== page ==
1. I can hardly bring myself to dislike anything by ABBA, though ‘Thank You For The Music’ (too cheesy for me, I’m afraid) comes close. So I can hardly argue with these choices, though I would have put ‘Does Your Mother Know’ very near the top, if not actually there – surely the best 70s song that Status Quo omitted to cover (can you imagine them doing it with some if not all of ABBA on vocals?). Honorary mentions for ‘The Visitors’ itself, which was almost an honorary B-side, to ‘Head Over Heels’ – a really creepy, chilling, but amazing song about dissidents dreading a knock on the door from the KGB, apparently. Also on 45cat.com there is a debate about the one UK single that flopped, unless it really made the breakers list of records bubbling under the Top 50 – ‘So Long’, which may sound like ‘Waterloo’ Part 2 but is still a powerhouse of a belter of the first order to these ears. (And also worth £40 according to their valuation if anyone out there has a copy). https://www.45cat.com/record/epc2484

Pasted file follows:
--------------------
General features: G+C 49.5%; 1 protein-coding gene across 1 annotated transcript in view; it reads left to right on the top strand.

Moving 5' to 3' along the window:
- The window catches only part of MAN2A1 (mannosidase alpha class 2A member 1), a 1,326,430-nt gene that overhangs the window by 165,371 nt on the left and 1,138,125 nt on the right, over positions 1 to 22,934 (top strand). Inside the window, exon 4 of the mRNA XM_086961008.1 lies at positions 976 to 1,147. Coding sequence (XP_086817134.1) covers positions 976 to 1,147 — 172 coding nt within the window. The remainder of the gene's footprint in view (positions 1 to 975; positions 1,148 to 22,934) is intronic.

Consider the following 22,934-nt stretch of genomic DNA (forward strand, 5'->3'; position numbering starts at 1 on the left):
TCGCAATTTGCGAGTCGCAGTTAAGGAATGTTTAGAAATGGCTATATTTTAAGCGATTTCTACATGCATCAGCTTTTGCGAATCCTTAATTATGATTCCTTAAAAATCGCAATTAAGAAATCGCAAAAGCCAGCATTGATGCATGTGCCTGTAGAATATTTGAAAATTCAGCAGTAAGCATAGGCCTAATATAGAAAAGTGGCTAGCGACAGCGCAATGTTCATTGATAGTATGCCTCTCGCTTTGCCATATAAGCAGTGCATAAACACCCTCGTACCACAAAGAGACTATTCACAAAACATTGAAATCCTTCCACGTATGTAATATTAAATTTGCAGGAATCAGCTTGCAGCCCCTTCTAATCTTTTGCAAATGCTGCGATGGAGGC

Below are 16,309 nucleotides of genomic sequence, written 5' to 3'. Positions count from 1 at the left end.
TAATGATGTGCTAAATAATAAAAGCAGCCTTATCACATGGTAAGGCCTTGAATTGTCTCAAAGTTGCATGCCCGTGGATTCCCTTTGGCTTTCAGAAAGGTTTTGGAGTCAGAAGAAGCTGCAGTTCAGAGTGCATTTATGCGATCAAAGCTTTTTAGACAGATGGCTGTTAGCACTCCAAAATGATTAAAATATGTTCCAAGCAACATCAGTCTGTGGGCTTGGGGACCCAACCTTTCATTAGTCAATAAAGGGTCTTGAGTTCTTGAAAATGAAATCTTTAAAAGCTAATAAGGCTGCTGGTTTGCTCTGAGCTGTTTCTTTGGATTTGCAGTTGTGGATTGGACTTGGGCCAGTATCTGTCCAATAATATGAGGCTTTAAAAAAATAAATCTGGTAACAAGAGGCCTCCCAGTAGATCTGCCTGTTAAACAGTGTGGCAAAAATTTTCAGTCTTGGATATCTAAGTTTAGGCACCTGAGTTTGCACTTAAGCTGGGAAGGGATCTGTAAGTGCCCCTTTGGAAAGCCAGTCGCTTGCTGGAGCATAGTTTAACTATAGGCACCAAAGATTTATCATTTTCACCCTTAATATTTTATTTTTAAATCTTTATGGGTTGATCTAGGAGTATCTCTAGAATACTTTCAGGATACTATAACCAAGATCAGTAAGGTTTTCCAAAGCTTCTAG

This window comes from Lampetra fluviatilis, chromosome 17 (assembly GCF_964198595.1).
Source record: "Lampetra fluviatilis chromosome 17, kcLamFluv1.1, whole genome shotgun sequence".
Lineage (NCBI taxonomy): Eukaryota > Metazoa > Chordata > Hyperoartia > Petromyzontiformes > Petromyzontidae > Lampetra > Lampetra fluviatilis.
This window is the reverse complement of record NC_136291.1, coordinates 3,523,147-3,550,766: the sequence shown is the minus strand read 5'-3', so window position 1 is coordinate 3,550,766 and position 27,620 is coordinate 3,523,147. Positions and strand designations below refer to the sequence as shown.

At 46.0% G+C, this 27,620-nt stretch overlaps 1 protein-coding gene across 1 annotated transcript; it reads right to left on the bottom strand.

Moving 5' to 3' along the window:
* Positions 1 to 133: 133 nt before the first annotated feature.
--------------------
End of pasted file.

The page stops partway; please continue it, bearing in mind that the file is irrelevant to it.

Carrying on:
• ‘So Long’ is a cracker. Yes it sounds a bit like ‘Waterloo’, but that’s a cracker too!

      Interesting shout for ‘Does Your Mother…’ at the top! I would like to hear Status Quo giving it a makeover, but ABBA are notoriously stingy with allowing covers/samples, I think. Madonna being allowed one was big news, if I remember correctly… Doesn’t explain why on earth they let Westlife near ‘I Have a Dream Though’!